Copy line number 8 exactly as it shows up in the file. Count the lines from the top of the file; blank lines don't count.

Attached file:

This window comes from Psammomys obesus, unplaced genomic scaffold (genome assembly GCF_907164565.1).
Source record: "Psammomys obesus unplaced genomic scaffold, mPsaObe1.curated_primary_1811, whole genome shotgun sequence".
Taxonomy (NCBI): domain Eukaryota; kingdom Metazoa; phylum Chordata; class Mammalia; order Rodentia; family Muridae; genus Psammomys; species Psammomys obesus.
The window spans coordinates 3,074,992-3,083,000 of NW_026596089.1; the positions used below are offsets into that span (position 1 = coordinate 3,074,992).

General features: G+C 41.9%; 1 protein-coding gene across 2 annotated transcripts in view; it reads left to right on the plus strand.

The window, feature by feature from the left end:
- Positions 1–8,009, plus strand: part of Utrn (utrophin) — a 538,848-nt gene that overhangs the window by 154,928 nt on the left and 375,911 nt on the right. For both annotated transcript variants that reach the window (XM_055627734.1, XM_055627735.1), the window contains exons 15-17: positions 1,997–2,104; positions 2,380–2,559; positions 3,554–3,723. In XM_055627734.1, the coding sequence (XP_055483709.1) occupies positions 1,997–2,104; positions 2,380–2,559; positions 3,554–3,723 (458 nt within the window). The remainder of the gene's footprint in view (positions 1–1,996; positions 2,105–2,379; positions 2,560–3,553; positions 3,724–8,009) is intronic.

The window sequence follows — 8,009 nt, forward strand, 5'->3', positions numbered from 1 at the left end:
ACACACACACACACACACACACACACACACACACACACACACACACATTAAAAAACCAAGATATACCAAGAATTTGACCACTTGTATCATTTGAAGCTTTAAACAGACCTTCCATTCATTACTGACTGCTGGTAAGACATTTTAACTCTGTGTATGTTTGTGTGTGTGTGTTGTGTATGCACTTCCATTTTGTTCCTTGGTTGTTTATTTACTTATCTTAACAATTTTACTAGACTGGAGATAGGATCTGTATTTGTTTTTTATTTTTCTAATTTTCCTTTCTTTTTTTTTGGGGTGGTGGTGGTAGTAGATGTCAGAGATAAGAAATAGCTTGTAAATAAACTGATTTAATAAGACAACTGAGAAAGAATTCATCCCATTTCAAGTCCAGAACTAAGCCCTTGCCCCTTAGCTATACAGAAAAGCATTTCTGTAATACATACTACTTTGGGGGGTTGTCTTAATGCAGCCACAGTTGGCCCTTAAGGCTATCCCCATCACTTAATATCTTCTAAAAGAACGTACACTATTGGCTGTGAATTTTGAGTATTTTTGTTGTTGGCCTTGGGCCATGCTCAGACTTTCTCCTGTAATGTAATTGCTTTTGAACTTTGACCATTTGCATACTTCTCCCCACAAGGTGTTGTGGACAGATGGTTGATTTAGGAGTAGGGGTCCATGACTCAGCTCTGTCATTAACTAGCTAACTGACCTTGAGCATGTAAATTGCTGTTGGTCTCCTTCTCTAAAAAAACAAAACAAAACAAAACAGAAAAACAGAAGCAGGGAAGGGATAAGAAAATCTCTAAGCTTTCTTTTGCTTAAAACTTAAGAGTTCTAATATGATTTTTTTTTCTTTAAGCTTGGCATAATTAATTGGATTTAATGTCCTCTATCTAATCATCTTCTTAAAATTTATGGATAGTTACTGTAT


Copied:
The window sequence follows — 8,009 nt, forward strand, 5'->3', positions numbered from 1 at the left end: